Frequent complications of achondroplasia in childhood include recurrent ear infections, sleep apnea, hearing loss, teeth crowding/misalignment, and speech delay [4, 5]. Pain in the back, legs, and joints, respiratory issues, spinal stenosis resulting in neurological symptoms (e.g., tingling/numbness in extremities), hydrocephalus, and foramen magnum compression may also occur [4, 5]. Common complications in adulthood include obstructive sleep apnea, spinal stenosis, overweight/obesity, chronic back/leg pain, hearing impairment, and respiratory problems [1, 3, 4, 6, 7]. Although there is currently no treatment for achondroplasia, clinical management guidelines are well established and new treatments are currently in development [1, 3, 5, 810].
While the clinical complications of achondroplasia in children are well known, less is known about the impacts of achondroplasia on children’s functioning and well-being. Infants and young children with achondroplasia frequently experience delayed developmental milestones in gross and fine motor skills, communication, and feeding [11, 12]. Delays in gross motor skills, communication, and self-feeding are particularly evident in children’s first two years of life [12]. Older children and adolescents with achondroplasia have been shown to experience lower quality of life in the areas of physical, emotional, social, and school functioning compared to a reference population [13].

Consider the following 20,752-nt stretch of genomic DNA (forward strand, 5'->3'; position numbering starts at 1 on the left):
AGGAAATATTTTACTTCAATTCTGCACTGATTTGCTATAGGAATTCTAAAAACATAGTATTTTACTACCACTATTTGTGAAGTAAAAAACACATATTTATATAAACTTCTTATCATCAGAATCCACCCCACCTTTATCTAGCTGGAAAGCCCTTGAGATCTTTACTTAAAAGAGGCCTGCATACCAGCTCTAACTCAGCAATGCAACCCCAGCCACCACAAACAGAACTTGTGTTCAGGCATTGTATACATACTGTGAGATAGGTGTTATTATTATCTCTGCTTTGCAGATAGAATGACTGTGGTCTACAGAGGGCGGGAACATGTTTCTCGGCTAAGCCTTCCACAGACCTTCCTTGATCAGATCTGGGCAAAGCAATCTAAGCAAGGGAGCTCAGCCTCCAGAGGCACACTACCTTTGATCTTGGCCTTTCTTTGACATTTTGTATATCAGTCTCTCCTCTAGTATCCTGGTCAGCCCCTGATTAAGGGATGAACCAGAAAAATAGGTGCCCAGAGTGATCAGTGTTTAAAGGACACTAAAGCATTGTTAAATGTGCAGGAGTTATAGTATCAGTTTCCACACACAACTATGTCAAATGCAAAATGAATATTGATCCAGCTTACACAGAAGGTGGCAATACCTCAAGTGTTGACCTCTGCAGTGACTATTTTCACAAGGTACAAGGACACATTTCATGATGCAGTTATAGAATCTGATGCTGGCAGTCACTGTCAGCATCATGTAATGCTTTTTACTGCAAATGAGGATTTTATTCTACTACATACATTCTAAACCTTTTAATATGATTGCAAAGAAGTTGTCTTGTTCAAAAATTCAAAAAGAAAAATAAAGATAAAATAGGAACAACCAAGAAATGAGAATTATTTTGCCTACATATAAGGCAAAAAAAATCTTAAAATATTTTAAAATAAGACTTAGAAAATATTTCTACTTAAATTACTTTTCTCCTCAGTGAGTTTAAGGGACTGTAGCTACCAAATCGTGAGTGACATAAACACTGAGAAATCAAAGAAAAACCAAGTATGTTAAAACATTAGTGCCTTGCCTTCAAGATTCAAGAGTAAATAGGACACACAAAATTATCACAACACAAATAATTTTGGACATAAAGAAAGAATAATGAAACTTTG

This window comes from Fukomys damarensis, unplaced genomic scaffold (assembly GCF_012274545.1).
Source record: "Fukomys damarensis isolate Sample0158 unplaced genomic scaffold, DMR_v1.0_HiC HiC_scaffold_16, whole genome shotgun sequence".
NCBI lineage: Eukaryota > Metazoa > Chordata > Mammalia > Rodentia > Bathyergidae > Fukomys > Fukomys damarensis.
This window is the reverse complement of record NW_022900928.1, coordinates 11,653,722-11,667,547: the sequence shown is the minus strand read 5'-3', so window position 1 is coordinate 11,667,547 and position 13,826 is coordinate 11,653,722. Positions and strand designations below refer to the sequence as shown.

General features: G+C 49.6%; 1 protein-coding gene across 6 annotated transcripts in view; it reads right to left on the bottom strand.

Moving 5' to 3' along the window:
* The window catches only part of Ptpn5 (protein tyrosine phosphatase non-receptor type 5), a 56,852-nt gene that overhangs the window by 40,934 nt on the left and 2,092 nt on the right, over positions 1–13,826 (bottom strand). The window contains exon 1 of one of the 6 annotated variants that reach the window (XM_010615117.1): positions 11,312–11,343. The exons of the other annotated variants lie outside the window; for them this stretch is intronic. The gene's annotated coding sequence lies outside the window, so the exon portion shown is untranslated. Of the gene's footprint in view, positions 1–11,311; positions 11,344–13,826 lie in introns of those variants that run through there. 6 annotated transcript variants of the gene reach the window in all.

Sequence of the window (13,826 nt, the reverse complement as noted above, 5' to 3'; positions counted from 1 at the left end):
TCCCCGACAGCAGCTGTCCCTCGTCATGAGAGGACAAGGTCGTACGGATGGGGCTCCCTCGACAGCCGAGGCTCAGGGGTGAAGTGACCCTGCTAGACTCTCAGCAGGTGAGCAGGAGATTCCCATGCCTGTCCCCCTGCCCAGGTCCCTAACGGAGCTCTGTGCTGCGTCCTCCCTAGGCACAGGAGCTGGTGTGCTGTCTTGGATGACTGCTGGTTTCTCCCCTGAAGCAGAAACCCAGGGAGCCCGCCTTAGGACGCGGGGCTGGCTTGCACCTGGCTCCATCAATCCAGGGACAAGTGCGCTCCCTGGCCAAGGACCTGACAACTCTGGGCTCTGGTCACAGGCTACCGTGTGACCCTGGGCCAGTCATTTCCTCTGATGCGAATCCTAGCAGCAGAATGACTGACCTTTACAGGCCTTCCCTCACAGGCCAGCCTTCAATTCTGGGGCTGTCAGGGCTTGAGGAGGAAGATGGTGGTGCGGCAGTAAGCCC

In addition, little is known about how having a child with achondroplasia affects parents’ daily lives and well-being. Evidence suggests that parents of affected children may have more caretaking responsibilities, as children with achondroplasia have greater need for help with self-care and mobility compared to children developing typically [14]. Infants and young children must be monitored frequently due to risks of serious complications [810]. Children with achondroplasia often require minimal to moderate parent/caregiver assistance with self-care (e.g., toileting, dressing, bathing), and some need parent/caregiver supervision in social settings beyond the age of seven years [14]. Parents are also advised to arrange appropriate adaptations and accommodations for children at home and school to ensure children’s daily functioning, safety, and school participation [8]. Parents of adolescents may face additional challenges related to helping their children cope with increased stressors related to short stature and negative treatment from others due to achondroplasia, such as teasing, staring, and being stigmatized [15, 16].
Research has suggested that having a child with achondroplasia also has implications for parent well-being. Parents of children with achondroplasia have been shown to experience a range of emotions following their child’s diagnosis, including feelings of shock, sadness, worry, anger, and denial [17]. Parents of children and adolescents with achondroplasia also experienced significantly worse mental health on average, compared to a reference population, but no difference in physical health [13]. Additionally, parents’ general quality of life was positively and significantly correlated with parent-reported children’s quality of life [13].